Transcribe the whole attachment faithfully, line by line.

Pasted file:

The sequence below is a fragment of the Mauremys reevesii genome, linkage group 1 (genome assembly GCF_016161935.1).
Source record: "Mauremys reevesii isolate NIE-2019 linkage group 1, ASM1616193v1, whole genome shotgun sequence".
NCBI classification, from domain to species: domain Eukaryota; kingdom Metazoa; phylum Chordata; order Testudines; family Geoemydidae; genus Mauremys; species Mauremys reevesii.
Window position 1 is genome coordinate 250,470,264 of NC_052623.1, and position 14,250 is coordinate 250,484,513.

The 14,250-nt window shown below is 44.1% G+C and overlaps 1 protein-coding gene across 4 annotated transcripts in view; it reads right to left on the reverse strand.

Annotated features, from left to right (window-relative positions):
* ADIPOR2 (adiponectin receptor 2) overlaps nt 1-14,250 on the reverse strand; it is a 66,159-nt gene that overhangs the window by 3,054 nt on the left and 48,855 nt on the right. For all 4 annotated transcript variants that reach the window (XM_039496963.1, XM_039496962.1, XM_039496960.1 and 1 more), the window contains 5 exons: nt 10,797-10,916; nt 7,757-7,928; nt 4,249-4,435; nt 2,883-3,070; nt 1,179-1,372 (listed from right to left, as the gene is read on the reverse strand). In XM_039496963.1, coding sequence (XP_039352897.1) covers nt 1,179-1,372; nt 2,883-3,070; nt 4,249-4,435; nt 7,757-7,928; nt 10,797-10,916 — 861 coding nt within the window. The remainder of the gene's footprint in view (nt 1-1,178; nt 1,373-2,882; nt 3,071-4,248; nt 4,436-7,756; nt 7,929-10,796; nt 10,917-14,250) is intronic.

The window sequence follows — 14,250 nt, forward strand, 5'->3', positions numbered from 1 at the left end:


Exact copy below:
The sequence below is a fragment of the Mauremys reevesii genome, linkage group 1 (genome assembly GCF_016161935.1).
Source record: "Mauremys reevesii isolate NIE-2019 linkage group 1, ASM1616193v1, whole genome shotgun sequence".
NCBI classification, from domain to species: domain Eukaryota; kingdom Metazoa; phylum Chordata; order Testudines; family Geoemydidae; genus Mauremys; species Mauremys reevesii.
Window position 1 is genome coordinate 250,470,264 of NC_052623.1, and position 14,250 is coordinate 250,484,513.

The 14,250-nt window shown below is 44.1% G+C and overlaps 1 protein-coding gene across 4 annotated transcripts in view; it reads right to left on the reverse strand.

Annotated features, from left to right (window-relative positions):
* ADIPOR2 (adiponectin receptor 2) overlaps nt 1-14,250 on the reverse strand; it is a 66,159-nt gene that overhangs the window by 3,054 nt on the left and 48,855 nt on the right. For all 4 annotated transcript variants that reach the window (XM_039496963.1, XM_039496962.1, XM_039496960.1 and 1 more), the window contains 5 exons: nt 10,797-10,916; nt 7,757-7,928; nt 4,249-4,435; nt 2,883-3,070; nt 1,179-1,372 (listed from right to left, as the gene is read on the reverse strand). In XM_039496963.1, coding sequence (XP_039352897.1) covers nt 1,179-1,372; nt 2,883-3,070; nt 4,249-4,435; nt 7,757-7,928; nt 10,797-10,916 — 861 coding nt within the window. The remainder of the gene's footprint in view (nt 1-1,178; nt 1,373-2,882; nt 3,071-4,248; nt 4,436-7,756; nt 7,929-10,796; nt 10,917-14,250) is intronic.

The window sequence follows — 14,250 nt, forward strand, 5'->3', positions numbered from 1 at the left end: